Is NIMBY a Bad Word?

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I'm a little bit late to the party, but a couple of weeks ago, local real estate journalist Lydia DePillis stirred up a firestorm when she called people in Anacostia who were opposing a homeless shelter "NIMBYs".  People pointed out that Anacostia has historically been a dumping ground for social services, and they just wanted to keep local commercial spaces that might actually house businesses for, y'know, businesses.  Her response: you're NIMBYs.  Own it.


NIMBY: Not In My Back Yard. As in, 'I don't object to this [homeless shelter/windmill/trash transfer station/Walmart/meth clinic] in principle, but I'd rather not have to deal with it in my neighborhood.' That definition holds true even for the people who would add, 'because my neighborhood is already a dumping ground for that kind of crap' or 'it's just not the right place for that kind of thing.'

Wikipedia says that the word is typically used pejoratively. I'd counter that it's only seen as a pejorative term because not wanting to have to deal with negative things, even if you're fine with putting them in some other community, is generally regarded as selfish. The other side of selfishness, though, is simply the desire to improve your community, which I don't doubt is the motivation behind those who are opposing a women's shelter in Anacostia. Therefore, to me, community activism and NIMBYism aren't mutually exclusive.

I think this is a little bit too cute.  I read DePillis pretty regularly, and I don't usually see her calling out, say, people opposing a local Wal-Mart as "NIMBYs"; they're "opposition groups".  The term NIMBY seems to be reserved for people who oppose locating things in their back yards that DePillis herself thinks are laudable.  Small wonder that when she uses the word, people take it as a perjorative.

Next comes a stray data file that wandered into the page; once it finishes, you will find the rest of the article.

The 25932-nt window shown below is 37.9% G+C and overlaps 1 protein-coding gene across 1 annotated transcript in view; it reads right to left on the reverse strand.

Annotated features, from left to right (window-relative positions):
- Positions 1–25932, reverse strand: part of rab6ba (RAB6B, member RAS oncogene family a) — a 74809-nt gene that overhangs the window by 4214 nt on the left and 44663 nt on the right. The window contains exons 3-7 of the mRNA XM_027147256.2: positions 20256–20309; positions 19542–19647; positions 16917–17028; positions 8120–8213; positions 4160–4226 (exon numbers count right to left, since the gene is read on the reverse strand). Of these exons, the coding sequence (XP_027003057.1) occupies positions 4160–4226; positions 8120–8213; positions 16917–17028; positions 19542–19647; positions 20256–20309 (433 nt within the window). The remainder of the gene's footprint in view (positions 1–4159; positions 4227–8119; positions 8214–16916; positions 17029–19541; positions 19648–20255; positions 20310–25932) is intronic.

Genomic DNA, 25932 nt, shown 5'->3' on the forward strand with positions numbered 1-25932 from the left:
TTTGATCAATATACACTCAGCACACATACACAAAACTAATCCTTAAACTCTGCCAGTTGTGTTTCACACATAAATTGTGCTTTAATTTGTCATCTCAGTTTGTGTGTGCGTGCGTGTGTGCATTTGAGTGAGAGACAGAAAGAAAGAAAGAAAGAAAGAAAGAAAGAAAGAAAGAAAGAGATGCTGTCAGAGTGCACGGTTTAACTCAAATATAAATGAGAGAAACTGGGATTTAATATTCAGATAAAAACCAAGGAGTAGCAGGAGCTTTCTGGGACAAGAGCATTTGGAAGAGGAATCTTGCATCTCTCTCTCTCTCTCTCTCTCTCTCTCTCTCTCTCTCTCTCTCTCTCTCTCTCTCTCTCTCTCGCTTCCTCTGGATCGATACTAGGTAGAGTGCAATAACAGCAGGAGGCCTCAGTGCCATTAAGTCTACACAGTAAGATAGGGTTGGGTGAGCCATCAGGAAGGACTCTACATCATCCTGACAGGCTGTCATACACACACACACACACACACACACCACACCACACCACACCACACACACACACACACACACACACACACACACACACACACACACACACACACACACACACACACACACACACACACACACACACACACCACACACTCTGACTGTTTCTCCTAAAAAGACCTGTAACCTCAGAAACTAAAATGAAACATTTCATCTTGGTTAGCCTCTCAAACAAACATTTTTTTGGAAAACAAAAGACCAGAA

Nonetheless, she has a point: many people oppose having necessary but potentially disruptive things located near them, even if you think those things are a good idea; if you do, you should own it, not make up ridiculously implausible stories about how those inner-city kids wouldn't really enjoy a halfway house in a nice, suburban neighborhood; they'd be much happier in a crack-infested ghetto like the one where they came from.  Don't you know you shouldn't remove creatures from their natural habitat?

In the case of people in some DC neighborhoods, they may even be justified.  Anacostia--and my own neighborhood--house an unusually large number of social service organizations, because land has been cheap, and the communities have lacked the socioeconomic power to block new projects the way that, say, Dupont and Friendship Heights have.  I don't know the statistics on Anacostia, but Eckington/Truxton Circle house thirteen social service groups, from women's shelters to So Others Might Eat, a wonderful organization that serves thousands of meals to homeless people every day.  Frankly, I haven't found them disruptive--and indeed, didn't really know they were there until controversy erupted over a plan to build a fourteenth service facilities.  But the fact remains that a lot of the homeless people hang out in what passes for the area's park space between meals, and more than a few spend the day drinking single-serving beers from the area's many liquor stores.  

As I say, I've never seen any trouble any worse than visibly drunk people in broad daylight--something that can also be regularly observed in Adams Morgan.  But you can see why the area's parents, especially, aren't thrilled about piling even more service agencies into an area where those agencies already have quite a large footprint.  It's not crazy to worry that throwing together a whole lot of people with a whole lot of problems in a pretty small neighborhood might make their problems--and those of the neighbors--even worse.

On the other hand, if Eckington and Anacostia rejects them, where will they go?  It's not like our refusal is going to force Chevy Chase to reluctantly do their part.  Land is cheap in these neighborhoods, and charities are rarely overburdened with money to carry out their mission. And of course, community opposition is relatively weak.  It seems like in many cases, not building services there means not building them at all. Whether you think that charity or government programs should be taking care of the most troubled members of our society, the fact is that whoever does it, is going to have to do it somewhere

In this case, my libertarian instinct squares with my humanitarian instinct: at least in the case of private charities, I cannot, in good conscience, oppose letting them do whatever they want with the property they buy (within reasonable limits on things like toxic fumes and all-night jackhammer parties.)  But I don't think it's helpful to brand my neighbors who do as NIMBYs.  Oversaturation of neighborhoods with social services is a genuine problem for those neighborhoods.  We should treat it with at least as much respect as we give to those who don't want to live near a big-box store.
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Megan McArdle is a columnist at Bloomberg View and a former senior editor at The Atlantic. Her new book is The Up Side of Down.

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